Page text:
Nonresidents, though, aren't completely off the hook. In any state that imposes an income tax, nonresidents of that state are subject to tax on income that is earned in the state, often referred to as source income. In the case of hedge fund managers deferring management fees, generally the fees are not paid out on a Form W-2 or 1099, but are paid to a management company (usually a limited liability company) and flow through to the fund manager via Schedule K-1. So an understanding of how the sourcing rules work for LLCs or partnerships in each state has to be examined as well.
The Accrual Rule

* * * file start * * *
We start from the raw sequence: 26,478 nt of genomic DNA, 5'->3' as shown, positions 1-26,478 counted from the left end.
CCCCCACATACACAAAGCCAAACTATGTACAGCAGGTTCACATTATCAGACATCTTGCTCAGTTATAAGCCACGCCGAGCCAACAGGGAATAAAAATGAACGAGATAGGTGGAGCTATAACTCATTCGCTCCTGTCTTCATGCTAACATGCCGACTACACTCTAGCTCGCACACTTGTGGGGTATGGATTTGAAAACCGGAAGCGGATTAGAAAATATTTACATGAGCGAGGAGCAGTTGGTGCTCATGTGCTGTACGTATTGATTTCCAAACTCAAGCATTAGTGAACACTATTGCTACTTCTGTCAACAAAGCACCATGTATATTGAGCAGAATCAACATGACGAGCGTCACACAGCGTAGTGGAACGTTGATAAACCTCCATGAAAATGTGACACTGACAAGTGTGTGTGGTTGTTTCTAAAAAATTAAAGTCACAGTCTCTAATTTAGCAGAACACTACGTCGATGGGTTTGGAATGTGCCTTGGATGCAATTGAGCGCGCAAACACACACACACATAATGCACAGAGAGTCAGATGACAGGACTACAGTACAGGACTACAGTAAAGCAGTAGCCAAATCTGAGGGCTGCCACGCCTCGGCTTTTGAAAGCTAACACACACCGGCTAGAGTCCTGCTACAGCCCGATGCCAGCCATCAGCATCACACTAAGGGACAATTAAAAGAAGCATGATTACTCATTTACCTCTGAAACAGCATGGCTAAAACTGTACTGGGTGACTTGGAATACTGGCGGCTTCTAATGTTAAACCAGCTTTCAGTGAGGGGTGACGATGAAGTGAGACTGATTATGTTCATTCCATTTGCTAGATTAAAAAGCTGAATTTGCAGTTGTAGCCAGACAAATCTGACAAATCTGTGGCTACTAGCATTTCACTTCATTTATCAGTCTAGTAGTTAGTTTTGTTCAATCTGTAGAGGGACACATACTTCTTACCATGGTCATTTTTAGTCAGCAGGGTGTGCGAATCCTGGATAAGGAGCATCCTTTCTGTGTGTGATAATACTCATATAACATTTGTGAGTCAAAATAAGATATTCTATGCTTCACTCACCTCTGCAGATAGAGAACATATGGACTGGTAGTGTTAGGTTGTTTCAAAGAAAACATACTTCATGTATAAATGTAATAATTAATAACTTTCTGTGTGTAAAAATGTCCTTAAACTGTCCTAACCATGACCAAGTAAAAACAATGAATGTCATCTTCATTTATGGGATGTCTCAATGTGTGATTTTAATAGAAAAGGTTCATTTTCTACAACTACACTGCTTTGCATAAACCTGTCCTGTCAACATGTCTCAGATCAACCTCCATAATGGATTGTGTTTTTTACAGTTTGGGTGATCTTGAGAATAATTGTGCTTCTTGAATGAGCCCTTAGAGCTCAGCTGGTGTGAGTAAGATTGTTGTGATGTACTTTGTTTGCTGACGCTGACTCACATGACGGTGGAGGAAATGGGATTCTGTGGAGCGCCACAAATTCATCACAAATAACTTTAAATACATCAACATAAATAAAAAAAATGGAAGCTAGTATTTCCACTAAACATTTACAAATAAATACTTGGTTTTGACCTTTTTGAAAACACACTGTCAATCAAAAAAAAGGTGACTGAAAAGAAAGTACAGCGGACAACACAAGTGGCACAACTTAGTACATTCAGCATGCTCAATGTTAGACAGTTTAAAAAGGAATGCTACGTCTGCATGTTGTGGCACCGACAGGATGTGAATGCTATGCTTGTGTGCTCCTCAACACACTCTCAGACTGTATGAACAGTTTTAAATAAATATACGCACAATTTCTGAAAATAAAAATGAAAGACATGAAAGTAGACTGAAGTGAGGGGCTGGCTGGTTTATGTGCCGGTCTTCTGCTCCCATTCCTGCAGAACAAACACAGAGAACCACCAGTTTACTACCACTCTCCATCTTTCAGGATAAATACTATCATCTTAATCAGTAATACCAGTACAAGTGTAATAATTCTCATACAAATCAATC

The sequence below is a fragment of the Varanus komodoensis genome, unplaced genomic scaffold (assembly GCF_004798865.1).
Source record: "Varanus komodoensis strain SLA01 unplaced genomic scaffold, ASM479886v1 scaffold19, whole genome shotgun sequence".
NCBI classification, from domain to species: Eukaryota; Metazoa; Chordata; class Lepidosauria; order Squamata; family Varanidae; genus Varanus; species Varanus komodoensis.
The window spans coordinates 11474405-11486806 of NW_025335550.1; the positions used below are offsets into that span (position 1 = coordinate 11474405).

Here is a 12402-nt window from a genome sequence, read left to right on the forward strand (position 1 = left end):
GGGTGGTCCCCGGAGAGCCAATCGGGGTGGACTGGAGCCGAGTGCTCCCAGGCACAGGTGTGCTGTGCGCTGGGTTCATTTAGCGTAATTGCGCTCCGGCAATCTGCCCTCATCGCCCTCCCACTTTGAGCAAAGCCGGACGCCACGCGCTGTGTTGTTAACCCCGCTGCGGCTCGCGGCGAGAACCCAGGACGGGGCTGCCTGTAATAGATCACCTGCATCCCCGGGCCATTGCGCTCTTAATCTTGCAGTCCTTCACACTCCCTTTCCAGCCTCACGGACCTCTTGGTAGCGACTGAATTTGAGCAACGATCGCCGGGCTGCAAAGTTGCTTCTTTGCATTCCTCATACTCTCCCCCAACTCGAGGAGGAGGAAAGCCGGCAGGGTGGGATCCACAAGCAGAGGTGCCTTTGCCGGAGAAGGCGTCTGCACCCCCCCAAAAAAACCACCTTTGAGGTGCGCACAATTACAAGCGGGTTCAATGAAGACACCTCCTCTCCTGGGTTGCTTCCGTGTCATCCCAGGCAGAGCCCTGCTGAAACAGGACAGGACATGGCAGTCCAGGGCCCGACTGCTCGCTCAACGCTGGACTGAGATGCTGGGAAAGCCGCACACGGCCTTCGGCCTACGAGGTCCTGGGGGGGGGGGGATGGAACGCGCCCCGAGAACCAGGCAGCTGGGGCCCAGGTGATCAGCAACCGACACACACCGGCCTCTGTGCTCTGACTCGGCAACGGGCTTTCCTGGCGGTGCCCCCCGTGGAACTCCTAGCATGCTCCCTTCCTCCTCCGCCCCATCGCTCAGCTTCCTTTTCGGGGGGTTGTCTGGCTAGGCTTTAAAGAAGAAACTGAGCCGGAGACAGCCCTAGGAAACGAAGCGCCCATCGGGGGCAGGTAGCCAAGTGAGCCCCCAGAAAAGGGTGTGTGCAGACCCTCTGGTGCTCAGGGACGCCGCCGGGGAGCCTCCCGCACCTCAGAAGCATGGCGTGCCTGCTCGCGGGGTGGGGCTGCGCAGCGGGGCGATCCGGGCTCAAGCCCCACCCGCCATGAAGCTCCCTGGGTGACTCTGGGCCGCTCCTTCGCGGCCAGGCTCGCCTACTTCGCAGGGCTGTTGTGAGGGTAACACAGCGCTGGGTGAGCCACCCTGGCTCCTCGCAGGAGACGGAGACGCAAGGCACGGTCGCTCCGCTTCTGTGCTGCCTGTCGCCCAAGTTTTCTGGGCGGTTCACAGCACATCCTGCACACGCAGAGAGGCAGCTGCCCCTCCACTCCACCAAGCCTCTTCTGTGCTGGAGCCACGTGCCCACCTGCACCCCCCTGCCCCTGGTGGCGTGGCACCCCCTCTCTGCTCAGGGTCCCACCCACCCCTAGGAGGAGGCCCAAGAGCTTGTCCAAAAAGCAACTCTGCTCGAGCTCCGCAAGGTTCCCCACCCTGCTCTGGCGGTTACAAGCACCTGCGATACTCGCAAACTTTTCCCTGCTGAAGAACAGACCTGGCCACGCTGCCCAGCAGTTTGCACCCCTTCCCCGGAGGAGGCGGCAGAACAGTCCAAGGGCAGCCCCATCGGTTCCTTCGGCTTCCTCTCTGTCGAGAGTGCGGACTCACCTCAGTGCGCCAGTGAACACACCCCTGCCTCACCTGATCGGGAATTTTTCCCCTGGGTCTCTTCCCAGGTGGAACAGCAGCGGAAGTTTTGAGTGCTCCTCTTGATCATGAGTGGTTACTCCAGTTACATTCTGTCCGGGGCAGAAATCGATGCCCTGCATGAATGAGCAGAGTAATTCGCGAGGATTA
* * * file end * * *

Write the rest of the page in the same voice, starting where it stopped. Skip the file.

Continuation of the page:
States don't like it when people leave, so some have special rules designed to tax soon-to-be nonresidents on the way out. Those rules are often referred to as "accrual rules," since they put taxpayers leaving the state (or entering the state) on an accrual basis for the purposes of determining income in the year of move-in or move-out. Accrual basis taxpayers have to attribute items of income, gain, loss, or deduction to their former state of residence if two requirements are met: (i) they had the right to receive the income before the move; and (ii) the amount of the income could be determined with reasonable accuracy.2 Connecticut has an accrual rule that mirrors New York's,3 but New Jersey does not appear to have such a rule. In each of the scenarios outlined above, the taxpayer is moving from one state to another before the receipt of the deferred management fees. Thus, the implications of the accrual rule must be considered as well.